HOW DO ALL THINGS WORK TOGETHER FOR GOOD?
Ro 8:28 “And we know that all things work together for good to them that love God, to them who are the
called according to [his] purpose.”
Intro: many people misquote this verse. They don't read it in entirety. For a person to say about a misfortune, “oh, well, all things work together for good,” would be a falsehood. All things don’t work together for good for every person. If you take just a piece of a verse to use for wise saying, you have a pretext that is taken out of context.
Bad things do happen to good and godly people. To some of them, God is showing his hand to correct. Some of these things are there to help us develop as mature Christians. But why they happen we cannot fully answer because we are not God. There are a few verses of scriptures that shed some light of this subject. John 13:7 “Jesus answered and said unto him, What I do thou knowest not now; but thou shalt know hereafter.” 1st Cor 13:12 “For now we see through a glass, darkly; but then face to face: now I know in part; but then shall I know even as also I am known.”
This is a precept-promise passage. When God gives a promise, He always includes a precept. A precept is an instruction that must be done in order to have the promise. The precept always makes the promise more precious. The difference between this promise and many of the other promises of God is this, it has the precept second instead of first. The precept is “them that love God.” The promise to them is, “all things work together for good,” to them. We must actually love God for the promise “all things work for good” to be in FACT OURS!
Three thoughts to help encourage us to grow when it seems that bad things happen to good and godly people and how they can work for good. These thoughts are to help us make sense of things which happen to us, which do not make sense.
I. THE PROMISE. "And we know that all things work together for good."
Consider the first three words. "And we know.” The “we” is only referring to Christians. Lost people cannot know the joy of most of the promises of God until they are saved. This verse allows no hope for them that their tragedies can be turned into triumphs. There is one promise they can count on in Joh 6:37 “All that the Father giveth me shall come to me; and him that cometh to me I will in no wise cast out.” And Heb 7:25 “Wherefore he is able also to save them to the uttermost that come unto God by him, seeing he ever liveth to make intercession for them.”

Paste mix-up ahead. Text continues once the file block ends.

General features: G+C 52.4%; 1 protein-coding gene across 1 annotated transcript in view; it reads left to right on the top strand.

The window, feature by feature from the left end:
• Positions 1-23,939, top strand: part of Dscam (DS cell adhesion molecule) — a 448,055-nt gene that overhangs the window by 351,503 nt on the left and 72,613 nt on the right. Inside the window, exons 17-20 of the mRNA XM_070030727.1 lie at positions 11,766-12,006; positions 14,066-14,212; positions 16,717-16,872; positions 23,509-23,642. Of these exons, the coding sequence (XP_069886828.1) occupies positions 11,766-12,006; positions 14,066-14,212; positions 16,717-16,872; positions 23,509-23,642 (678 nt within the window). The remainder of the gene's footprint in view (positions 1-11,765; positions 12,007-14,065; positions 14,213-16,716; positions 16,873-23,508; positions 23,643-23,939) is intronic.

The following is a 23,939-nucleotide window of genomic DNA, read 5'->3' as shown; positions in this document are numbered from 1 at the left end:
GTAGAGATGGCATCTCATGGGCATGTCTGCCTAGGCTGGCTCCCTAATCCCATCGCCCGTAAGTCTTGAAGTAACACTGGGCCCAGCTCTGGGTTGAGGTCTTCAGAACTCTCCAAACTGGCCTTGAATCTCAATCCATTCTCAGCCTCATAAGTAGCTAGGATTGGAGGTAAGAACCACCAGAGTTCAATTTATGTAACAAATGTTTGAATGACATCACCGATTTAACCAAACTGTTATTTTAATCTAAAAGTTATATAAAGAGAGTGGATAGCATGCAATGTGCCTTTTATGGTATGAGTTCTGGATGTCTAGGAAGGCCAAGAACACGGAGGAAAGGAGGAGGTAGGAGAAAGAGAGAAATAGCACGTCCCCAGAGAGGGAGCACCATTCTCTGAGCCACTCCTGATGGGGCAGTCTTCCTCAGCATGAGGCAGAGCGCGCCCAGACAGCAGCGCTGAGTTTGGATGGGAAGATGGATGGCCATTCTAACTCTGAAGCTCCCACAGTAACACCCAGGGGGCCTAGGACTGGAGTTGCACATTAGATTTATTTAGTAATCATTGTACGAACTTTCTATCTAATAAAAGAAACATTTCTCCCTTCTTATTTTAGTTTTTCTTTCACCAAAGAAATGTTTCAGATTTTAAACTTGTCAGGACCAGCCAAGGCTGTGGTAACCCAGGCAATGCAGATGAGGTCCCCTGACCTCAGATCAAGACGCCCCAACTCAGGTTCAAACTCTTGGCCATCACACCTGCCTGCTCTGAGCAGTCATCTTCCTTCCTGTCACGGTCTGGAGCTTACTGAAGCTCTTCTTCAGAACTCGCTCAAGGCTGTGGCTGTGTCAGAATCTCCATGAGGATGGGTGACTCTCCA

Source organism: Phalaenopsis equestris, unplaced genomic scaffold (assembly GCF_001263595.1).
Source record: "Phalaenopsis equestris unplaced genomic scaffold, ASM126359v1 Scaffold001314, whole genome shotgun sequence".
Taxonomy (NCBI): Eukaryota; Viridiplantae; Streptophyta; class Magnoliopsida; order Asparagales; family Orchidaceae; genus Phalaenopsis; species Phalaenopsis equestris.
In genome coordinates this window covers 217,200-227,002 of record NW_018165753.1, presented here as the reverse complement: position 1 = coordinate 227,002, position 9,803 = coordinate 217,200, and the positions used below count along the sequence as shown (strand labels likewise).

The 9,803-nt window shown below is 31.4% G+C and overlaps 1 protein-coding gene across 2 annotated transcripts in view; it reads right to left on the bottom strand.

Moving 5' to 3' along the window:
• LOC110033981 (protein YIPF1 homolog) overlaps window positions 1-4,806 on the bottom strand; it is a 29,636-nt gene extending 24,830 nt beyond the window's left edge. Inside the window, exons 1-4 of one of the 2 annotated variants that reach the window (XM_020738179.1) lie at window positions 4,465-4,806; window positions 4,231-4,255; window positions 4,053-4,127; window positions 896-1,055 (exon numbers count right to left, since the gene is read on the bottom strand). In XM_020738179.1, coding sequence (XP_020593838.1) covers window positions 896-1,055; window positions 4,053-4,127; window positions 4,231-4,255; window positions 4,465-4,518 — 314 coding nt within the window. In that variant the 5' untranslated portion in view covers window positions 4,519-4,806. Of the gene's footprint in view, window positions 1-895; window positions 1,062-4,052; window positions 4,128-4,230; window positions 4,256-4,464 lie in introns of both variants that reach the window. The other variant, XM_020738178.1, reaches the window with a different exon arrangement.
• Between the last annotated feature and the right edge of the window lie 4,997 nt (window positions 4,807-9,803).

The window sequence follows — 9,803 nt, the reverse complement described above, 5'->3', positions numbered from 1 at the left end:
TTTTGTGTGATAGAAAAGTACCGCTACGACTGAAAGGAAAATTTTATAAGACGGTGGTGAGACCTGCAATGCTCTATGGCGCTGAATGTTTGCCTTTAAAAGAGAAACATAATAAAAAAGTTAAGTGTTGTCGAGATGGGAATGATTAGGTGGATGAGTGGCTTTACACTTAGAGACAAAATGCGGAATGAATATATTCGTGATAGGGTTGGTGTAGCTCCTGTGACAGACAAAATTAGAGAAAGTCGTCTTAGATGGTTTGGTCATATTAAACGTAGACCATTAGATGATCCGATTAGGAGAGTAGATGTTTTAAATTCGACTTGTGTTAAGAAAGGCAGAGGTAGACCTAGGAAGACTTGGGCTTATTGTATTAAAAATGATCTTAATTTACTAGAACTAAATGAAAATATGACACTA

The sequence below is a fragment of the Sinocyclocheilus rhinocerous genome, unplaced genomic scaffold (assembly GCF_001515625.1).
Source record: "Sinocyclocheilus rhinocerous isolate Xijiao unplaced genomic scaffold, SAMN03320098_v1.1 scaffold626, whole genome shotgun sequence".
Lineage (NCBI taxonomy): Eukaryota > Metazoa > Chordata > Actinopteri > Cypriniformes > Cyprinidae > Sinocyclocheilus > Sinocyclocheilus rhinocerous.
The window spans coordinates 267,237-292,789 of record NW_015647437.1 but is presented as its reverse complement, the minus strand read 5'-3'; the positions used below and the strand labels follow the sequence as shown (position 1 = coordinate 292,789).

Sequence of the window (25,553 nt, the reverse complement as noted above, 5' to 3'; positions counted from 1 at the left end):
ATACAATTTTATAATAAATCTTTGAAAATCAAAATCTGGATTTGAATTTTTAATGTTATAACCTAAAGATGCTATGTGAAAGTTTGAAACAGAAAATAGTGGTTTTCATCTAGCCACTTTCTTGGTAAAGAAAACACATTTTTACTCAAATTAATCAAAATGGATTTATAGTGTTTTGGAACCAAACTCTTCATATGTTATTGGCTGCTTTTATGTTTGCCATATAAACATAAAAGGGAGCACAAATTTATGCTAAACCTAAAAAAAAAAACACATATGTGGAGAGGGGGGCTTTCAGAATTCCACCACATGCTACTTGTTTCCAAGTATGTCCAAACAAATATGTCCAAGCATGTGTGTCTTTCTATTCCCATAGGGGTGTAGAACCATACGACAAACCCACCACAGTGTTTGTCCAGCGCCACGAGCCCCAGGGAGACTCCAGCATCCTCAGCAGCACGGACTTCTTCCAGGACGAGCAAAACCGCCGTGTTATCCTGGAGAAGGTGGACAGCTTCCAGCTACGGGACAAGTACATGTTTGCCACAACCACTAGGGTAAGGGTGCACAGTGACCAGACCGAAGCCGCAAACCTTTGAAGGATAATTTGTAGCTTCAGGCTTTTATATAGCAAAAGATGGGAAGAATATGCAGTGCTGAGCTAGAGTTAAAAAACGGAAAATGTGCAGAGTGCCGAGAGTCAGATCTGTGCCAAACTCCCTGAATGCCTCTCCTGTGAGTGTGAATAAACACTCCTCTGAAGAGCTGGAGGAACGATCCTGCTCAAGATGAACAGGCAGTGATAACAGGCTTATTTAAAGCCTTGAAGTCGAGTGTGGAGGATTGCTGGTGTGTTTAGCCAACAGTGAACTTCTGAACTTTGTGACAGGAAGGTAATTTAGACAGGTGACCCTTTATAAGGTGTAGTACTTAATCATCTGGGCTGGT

The word “know” refers to the fact Paul knew and is bringing to our minds his knowledge which was gained by his own experiences and by divine inspiration and revelation. Paul had this knowledge because he had been there and done that. His experiences proves his point. He gives a similar promise to the Philippian believers that we need today also. Phil 1:6 “Being confident of this very thing, that he which hath begun a good work in you will perform it until the day of Jesus Christ” He will NOT leave us hanging out to dry!
The key word in our text is "ALL”. All means all and that is all that all means. It means, all without distinction and all without exception, that is my interpretation of the word as used here.
This passage introduces another source of comfort in the days of problems and afflictions. This source is drawn from the fact that all things are under the direction of an infinitely wise Being, who has purposed the full and final salvation of each Christian, and who has so appointed all things which occur to them, that those things will contribute to their development and effectiveness as believers. Let me go further in this thought so we can get a fuller impact of the word “all”. The “all things” may be numerous and long continued, yet they are among the means God uses strengthen us, and that are appointed for our welfare, our good and for His glory.
A. All troubles work for our good. What seems to be trouble is working together for good. We are not meant to understand all that is going on, but we are in the hands of our Great Shepherd and our all-wise God who knows all of the why’s.
B. All trials work for our good. James 1:3-5 “Knowing this, that the trying of your faith worketh patience. But let patience have her perfect work, that ye may be perfect and entire, wanting nothing. If any of you lack wisdom, let him ask of God, that giveth to all men liberally, and upbraideth not; and it shall be given him.”
Sometimes the Lord allows trials to come into our lives just so we can see what we are made of. What would cause some to crack and break is fuel for another.